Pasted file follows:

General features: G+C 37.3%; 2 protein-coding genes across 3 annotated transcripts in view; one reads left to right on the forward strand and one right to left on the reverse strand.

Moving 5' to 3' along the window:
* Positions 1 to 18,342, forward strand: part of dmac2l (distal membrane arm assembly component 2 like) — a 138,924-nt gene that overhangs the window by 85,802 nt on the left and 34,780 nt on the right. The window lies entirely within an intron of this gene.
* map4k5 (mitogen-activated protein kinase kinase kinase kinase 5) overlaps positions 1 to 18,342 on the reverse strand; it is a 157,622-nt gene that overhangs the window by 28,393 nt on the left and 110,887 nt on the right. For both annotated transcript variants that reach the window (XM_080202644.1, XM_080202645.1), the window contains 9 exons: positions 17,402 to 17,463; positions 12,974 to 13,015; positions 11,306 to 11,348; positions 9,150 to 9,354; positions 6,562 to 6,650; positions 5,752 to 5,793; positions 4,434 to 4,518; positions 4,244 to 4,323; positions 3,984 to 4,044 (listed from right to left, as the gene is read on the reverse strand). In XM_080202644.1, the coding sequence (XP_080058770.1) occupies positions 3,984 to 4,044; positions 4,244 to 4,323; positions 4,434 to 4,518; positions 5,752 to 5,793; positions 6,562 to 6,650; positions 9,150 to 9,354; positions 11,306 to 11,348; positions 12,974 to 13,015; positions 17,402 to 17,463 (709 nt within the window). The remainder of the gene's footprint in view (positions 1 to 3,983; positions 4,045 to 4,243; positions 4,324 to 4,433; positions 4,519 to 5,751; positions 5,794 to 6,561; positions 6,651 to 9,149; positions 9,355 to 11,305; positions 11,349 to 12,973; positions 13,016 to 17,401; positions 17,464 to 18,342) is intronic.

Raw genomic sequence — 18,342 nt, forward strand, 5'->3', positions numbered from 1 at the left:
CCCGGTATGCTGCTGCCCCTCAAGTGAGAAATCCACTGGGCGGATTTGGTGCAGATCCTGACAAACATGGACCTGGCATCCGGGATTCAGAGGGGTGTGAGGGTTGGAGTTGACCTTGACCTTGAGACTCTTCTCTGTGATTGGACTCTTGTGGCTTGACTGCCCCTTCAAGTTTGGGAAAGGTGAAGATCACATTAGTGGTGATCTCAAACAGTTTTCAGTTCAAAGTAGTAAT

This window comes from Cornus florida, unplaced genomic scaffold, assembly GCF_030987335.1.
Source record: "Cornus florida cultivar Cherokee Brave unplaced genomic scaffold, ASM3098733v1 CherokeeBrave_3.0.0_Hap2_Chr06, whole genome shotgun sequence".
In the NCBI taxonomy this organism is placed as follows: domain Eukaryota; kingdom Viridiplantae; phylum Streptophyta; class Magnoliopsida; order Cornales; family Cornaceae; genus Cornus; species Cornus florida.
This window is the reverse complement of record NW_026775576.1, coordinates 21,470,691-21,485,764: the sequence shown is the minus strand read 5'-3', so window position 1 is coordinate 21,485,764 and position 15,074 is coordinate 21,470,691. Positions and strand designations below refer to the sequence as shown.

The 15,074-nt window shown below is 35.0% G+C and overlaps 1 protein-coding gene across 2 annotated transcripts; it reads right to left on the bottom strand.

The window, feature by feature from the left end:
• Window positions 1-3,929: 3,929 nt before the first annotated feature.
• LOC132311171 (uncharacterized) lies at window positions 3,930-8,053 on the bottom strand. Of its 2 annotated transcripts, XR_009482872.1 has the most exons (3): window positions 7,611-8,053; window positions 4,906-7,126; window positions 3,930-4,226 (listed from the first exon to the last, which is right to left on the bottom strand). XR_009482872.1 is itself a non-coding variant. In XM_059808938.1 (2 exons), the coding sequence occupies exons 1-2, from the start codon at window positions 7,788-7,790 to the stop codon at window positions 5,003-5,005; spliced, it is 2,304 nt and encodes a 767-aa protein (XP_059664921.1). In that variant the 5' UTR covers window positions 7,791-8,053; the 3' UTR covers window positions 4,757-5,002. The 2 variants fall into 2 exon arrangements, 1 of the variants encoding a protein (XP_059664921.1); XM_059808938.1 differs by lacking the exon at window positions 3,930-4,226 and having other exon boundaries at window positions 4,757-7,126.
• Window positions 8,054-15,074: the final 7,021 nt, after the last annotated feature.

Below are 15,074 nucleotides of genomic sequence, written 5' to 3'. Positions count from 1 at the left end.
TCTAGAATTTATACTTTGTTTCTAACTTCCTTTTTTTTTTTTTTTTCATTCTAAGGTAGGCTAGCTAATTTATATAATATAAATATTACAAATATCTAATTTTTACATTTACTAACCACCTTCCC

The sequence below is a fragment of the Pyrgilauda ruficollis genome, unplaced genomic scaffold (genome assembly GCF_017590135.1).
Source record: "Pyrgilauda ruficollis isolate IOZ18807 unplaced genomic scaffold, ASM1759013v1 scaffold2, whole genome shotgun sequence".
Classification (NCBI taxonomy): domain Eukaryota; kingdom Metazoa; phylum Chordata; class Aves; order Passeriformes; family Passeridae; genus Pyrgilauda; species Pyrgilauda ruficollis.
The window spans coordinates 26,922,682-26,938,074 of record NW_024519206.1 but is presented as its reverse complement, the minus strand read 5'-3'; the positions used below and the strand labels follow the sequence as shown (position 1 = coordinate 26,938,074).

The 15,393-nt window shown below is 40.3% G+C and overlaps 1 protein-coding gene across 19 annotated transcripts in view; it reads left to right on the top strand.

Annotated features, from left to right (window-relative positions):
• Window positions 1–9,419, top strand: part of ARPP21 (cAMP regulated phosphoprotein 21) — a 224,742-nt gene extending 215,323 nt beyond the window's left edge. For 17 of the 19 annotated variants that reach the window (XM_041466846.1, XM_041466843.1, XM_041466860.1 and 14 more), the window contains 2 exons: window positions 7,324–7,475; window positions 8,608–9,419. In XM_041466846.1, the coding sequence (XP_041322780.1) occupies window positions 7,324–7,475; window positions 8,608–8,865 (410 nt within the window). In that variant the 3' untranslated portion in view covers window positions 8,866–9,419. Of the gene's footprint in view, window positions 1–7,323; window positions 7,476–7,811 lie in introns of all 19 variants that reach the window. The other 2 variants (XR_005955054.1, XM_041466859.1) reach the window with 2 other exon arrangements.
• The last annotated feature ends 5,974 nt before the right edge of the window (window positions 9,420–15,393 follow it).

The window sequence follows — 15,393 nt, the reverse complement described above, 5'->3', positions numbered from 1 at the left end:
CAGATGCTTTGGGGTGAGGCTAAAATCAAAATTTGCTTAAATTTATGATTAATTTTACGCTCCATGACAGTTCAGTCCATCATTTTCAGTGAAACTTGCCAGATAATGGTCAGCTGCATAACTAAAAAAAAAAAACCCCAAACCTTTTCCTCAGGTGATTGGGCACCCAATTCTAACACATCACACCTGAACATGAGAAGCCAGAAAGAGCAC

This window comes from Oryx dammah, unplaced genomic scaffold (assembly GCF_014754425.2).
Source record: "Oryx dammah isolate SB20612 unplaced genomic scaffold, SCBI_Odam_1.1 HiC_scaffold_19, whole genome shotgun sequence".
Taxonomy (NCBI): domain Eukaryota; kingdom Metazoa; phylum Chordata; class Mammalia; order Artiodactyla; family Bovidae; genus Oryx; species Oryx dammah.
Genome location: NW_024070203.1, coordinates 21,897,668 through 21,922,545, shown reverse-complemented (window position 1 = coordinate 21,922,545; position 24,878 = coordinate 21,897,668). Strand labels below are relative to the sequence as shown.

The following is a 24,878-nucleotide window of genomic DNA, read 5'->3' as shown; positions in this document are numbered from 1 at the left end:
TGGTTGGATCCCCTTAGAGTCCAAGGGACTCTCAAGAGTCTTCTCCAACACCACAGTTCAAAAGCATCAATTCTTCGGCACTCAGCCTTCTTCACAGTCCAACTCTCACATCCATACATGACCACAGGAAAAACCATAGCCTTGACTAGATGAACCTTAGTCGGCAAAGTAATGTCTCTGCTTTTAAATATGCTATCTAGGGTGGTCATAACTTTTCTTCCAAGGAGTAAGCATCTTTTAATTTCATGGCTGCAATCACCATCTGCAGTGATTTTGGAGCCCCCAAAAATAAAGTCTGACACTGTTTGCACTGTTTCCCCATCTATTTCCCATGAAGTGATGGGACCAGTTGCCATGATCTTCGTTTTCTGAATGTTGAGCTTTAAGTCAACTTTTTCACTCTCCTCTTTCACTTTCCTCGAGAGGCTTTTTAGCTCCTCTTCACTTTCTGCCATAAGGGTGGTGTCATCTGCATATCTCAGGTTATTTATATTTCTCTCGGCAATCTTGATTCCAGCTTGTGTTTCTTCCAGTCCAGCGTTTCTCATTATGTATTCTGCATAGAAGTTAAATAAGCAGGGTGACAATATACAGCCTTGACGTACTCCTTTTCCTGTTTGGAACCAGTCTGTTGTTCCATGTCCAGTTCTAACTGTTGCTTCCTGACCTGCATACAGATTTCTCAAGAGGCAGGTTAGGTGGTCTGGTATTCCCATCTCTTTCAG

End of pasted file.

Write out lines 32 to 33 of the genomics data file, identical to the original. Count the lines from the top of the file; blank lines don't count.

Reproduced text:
The following is a 24,878-nucleotide window of genomic DNA, read 5'->3' as shown; positions in this document are numbered from 1 at the left end:
TGGTTGGATCCCCTTAGAGTCCAAGGGACTCTCAAGAGTCTTCTCCAACACCACAGTTCAAAAGCATCAATTCTTCGGCACTCAGCCTTCTTCACAGTCCAACTCTCACATCCATACATGACCACAGGAAAAACCATAGCCTTGACTAGATGAACCTTAGTCGGCAAAGTAATGTCTCTGCTTTTAAATATGCTATCTAGGGTGGTCATAACTTTTCTTCCAAGGAGTAAGCATCTTTTAATTTCATGGCTGCAATCACCATCTGCAGTGATTTTGGAGCCCCCAAAAATAAAGTCTGACACTGTTTGCACTGTTTCCCCATCTATTTCCCATGAAGTGATGGGACCAGTTGCCATGATCTTCGTTTTCTGAATGTTGAGCTTTAAGTCAACTTTTTCACTCTCCTCTTTCACTTTCCTCGAGAGGCTTTTTAGCTCCTCTTCACTTTCTGCCATAAGGGTGGTGTCATCTGCATATCTCAGGTTATTTATATTTCTCTCGGCAATCTTGATTCCAGCTTGTGTTTCTTCCAGTCCAGCGTTTCTCATTATGTATTCTGCATAGAAGTTAAATAAGCAGGGTGACAATATACAGCCTTGACGTACTCCTTTTCCTGTTTGGAACCAGTCTGTTGTTCCATGTCCAGTTCTAACTGTTGCTTCCTGACCTGCATACAGATTTCTCAAGAGGCAGGTTAGGTGGTCTGGTATTCCCATCTCTTTCAG